Spatiotemporal patterns of contact across the rat vibrissal array during exploratory behavior

Jennifer A. Hobbs, R. Blythe Towal, Mitra J Z Hartmann*

*Corresponding author for this work

Research output: Contribution to journalArticle

21 Scopus citations


The rat vibrissal system is an important model for the study of somatosensation, but the small size and rapid speed of the vibrissae have precluded measuring precise vibrissal-object contact sequences during behavior. We used a laser light sheet to quantify, with 1 ms resolution, the spatiotemporal structure of whisker-surface contact as five naïve rats freely explored a flat, vertical glass wall. Consistent with previous work, we show that the whisk cycle cannot be uniquely defined because different whiskers often move asynchronously, but that quasi-periodic (~8 Hz) variations in head velocity represent a distinct temporal feature on which to lock analysis. Around times of minimum head velocity, whiskers protract to make contact with the surface, and then sustain contact with the surface for extended durations (~25-60 ms) before detaching. This behavior results in discrete temporal windows in which large numbers of whiskers are in contact with the surface. These “sustained collective contact intervals” (SCCIs) were observed on 100% of whisks for all five rats. The overall spatiotemporal structure of the SCCIs can be qualitatively predicted based on information about head pose and the average whisk cycle. In contrast, precise sequences of whisker-surface contact depend on detailed head and whisker kinematics. Sequences of vibrissal contact were highly variable, equally likely to propagate in all directions across the array. Somewhat more structure was found when sequences of contacts were examined on a row-wise basis. In striking contrast to the high variability associated with contact sequences, a consistent feature of each SCCI was that the contact locations of the whiskers on the glass converged and moved more slowly on the sheet. Together, these findings lead us to propose that the rat uses a strategy of “windowed sampling” to extract an object's spatial features: specifically, the rat spatially integrates quasi-static mechanical signals across whiskers during the period of sustained contact, resembling an “enclosing” haptic procedure.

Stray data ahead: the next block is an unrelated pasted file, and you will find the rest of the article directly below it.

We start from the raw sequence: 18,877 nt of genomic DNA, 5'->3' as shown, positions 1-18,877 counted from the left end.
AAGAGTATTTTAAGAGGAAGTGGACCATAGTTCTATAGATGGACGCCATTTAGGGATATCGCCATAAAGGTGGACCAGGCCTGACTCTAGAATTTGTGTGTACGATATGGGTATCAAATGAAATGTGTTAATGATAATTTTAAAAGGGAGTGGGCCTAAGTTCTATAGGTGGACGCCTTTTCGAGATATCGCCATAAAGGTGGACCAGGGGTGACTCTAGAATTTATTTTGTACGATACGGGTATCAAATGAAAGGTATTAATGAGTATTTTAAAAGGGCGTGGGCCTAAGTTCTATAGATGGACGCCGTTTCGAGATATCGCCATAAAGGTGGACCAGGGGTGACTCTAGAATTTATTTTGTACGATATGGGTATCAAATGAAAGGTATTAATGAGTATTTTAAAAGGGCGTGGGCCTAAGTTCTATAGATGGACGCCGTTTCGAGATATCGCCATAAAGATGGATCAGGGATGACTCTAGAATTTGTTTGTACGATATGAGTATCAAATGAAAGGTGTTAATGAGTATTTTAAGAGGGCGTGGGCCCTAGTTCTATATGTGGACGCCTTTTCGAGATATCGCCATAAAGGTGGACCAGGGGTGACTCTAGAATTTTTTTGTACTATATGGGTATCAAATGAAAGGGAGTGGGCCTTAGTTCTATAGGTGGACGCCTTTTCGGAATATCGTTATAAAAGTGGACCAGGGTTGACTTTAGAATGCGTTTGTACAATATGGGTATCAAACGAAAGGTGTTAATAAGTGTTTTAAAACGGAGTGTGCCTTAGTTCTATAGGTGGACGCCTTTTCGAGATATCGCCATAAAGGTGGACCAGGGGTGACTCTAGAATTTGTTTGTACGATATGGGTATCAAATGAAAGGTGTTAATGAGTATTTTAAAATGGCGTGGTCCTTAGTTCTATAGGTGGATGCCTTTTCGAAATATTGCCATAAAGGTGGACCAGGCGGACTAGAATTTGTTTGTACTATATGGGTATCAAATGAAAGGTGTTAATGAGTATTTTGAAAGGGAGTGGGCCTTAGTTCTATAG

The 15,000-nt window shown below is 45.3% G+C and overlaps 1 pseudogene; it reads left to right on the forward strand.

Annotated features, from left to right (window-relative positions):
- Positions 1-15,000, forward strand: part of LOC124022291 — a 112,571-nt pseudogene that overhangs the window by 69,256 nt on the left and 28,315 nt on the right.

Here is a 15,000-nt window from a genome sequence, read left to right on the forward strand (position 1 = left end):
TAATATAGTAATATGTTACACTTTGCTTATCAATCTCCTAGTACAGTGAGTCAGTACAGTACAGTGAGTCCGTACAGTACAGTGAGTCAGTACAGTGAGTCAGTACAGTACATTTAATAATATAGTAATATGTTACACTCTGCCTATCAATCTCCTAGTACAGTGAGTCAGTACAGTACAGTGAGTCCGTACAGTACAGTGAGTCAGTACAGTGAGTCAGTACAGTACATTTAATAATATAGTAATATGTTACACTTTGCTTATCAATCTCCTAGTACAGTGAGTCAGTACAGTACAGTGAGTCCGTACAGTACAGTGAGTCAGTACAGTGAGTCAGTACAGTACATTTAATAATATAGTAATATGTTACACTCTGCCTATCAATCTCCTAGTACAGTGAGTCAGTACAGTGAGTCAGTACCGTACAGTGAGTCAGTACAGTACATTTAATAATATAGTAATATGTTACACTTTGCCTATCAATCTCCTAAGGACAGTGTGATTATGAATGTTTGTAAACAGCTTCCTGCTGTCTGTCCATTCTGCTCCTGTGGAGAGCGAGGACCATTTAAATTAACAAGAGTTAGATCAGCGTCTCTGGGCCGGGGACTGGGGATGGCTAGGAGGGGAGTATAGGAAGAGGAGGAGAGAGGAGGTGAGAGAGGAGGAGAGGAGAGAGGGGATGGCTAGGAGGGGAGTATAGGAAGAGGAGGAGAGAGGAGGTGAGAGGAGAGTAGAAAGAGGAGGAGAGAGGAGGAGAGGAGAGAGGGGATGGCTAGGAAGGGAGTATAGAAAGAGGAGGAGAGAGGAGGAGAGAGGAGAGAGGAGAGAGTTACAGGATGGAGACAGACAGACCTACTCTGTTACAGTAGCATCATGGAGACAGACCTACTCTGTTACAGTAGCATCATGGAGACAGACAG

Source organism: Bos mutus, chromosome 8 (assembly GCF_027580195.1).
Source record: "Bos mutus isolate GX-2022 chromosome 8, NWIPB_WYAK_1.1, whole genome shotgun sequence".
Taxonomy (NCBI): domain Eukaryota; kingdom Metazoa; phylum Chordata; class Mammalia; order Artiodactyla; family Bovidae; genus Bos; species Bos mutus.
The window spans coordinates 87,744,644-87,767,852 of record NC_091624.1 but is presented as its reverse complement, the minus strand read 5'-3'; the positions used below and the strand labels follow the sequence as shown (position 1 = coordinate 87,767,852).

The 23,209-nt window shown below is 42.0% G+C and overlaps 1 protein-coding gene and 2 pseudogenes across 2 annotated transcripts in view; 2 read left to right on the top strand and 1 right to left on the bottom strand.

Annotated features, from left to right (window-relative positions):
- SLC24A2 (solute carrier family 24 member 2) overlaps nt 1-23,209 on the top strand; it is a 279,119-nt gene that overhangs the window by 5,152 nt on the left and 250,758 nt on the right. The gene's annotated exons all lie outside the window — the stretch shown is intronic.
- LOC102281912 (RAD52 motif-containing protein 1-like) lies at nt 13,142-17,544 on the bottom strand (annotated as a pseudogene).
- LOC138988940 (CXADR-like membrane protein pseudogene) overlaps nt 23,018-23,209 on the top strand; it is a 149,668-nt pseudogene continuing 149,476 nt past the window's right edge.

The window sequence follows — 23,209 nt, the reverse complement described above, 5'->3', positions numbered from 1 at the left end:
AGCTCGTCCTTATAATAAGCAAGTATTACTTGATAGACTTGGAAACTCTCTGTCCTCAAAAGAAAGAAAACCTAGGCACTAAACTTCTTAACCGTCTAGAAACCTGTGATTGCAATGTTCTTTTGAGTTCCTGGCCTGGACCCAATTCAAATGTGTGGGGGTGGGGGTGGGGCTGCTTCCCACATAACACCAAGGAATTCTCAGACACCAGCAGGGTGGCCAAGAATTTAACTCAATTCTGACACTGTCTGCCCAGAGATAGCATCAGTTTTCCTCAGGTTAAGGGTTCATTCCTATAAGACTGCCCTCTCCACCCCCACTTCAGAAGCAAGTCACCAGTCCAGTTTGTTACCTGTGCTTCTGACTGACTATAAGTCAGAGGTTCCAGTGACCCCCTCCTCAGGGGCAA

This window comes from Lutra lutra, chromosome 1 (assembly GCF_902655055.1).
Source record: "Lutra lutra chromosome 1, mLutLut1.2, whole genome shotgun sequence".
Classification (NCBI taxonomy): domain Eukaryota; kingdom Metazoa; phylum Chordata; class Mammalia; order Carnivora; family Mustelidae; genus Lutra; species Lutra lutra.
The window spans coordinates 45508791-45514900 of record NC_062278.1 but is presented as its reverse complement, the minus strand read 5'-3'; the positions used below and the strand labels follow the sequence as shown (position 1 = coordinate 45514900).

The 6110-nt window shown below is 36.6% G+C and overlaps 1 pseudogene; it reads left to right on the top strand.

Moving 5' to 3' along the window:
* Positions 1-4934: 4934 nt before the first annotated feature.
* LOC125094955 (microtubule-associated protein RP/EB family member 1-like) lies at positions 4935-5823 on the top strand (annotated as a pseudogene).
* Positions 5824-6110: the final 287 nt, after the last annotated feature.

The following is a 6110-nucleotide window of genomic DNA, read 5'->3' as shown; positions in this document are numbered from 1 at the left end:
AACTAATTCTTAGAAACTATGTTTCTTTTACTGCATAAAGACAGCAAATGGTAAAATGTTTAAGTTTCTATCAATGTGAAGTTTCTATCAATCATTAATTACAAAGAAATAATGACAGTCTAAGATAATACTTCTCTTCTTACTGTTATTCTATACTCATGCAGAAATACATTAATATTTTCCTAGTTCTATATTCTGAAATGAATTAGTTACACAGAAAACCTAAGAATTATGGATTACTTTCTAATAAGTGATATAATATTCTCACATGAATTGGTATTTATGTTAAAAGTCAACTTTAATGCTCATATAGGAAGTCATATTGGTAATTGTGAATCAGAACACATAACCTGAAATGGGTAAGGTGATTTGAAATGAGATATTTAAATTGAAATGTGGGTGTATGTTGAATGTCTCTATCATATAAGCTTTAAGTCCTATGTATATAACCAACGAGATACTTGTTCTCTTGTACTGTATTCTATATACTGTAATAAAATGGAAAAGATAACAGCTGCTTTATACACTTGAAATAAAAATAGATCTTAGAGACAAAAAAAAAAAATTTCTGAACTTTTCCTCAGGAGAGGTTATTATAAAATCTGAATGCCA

Original languageEnglish (US)
Article number356
JournalFrontiers in Behavioral Neuroscience
StatePublished - Jan 5 2016


  • Active touch
  • Exploratory procedure
  • Haptics
  • Mechanics
  • Tactile
  • Trigeminal
  • Trigeminal ganglion
  • Whisker

ASJC Scopus subject areas

  • Neuropsychology and Physiological Psychology
  • Cognitive Neuroscience
  • Behavioral Neuroscience

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